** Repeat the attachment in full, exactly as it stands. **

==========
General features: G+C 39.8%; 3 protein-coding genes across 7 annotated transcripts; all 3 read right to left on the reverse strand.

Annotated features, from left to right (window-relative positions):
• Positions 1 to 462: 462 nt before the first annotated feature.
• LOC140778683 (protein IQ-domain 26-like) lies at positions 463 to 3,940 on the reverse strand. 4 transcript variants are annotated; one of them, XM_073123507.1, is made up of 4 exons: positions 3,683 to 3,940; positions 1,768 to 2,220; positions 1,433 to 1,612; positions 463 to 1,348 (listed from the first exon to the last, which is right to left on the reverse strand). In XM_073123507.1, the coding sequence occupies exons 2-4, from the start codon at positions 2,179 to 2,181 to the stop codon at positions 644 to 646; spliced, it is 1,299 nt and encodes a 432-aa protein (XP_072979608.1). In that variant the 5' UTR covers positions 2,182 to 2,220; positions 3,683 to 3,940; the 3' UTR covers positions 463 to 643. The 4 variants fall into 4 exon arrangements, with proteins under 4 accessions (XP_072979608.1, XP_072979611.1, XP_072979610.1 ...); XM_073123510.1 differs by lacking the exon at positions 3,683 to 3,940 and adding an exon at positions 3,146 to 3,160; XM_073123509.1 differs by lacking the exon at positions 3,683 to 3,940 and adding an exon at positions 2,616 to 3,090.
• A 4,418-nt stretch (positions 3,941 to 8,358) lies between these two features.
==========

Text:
General features: G+C 39.8%; 3 protein-coding genes across 7 annotated transcripts; all 3 read right to left on the reverse strand.

Annotated features, from left to right (window-relative positions):
• Positions 1 to 462: 462 nt before the first annotated feature.
• LOC140778683 (protein IQ-domain 26-like) lies at positions 463 to 3,940 on the reverse strand. 4 transcript variants are annotated; one of them, XM_073123507.1, is made up of 4 exons: positions 3,683 to 3,940; positions 1,768 to 2,220; positions 1,433 to 1,612; positions 463 to 1,348 (listed from the first exon to the last, which is right to left on the reverse strand). In XM_073123507.1, the coding sequence occupies exons 2-4, from the start codon at positions 2,179 to 2,181 to the stop codon at positions 644 to 646; spliced, it is 1,299 nt and encodes a 432-aa protein (XP_072979608.1). In that variant the 5' UTR covers positions 2,182 to 2,220; positions 3,683 to 3,940; the 3' UTR covers positions 463 to 643. The 4 variants fall into 4 exon arrangements, with proteins under 4 accessions (XP_072979608.1, XP_072979611.1, XP_072979610.1 ...); XM_073123510.1 differs by lacking the exon at positions 3,683 to 3,940 and adding an exon at positions 3,146 to 3,160; XM_073123509.1 differs by lacking the exon at positions 3,683 to 3,940 and adding an exon at positions 2,616 to 3,090.
• A 4,418-nt stretch (positions 3,941 to 8,358) lies between these two features.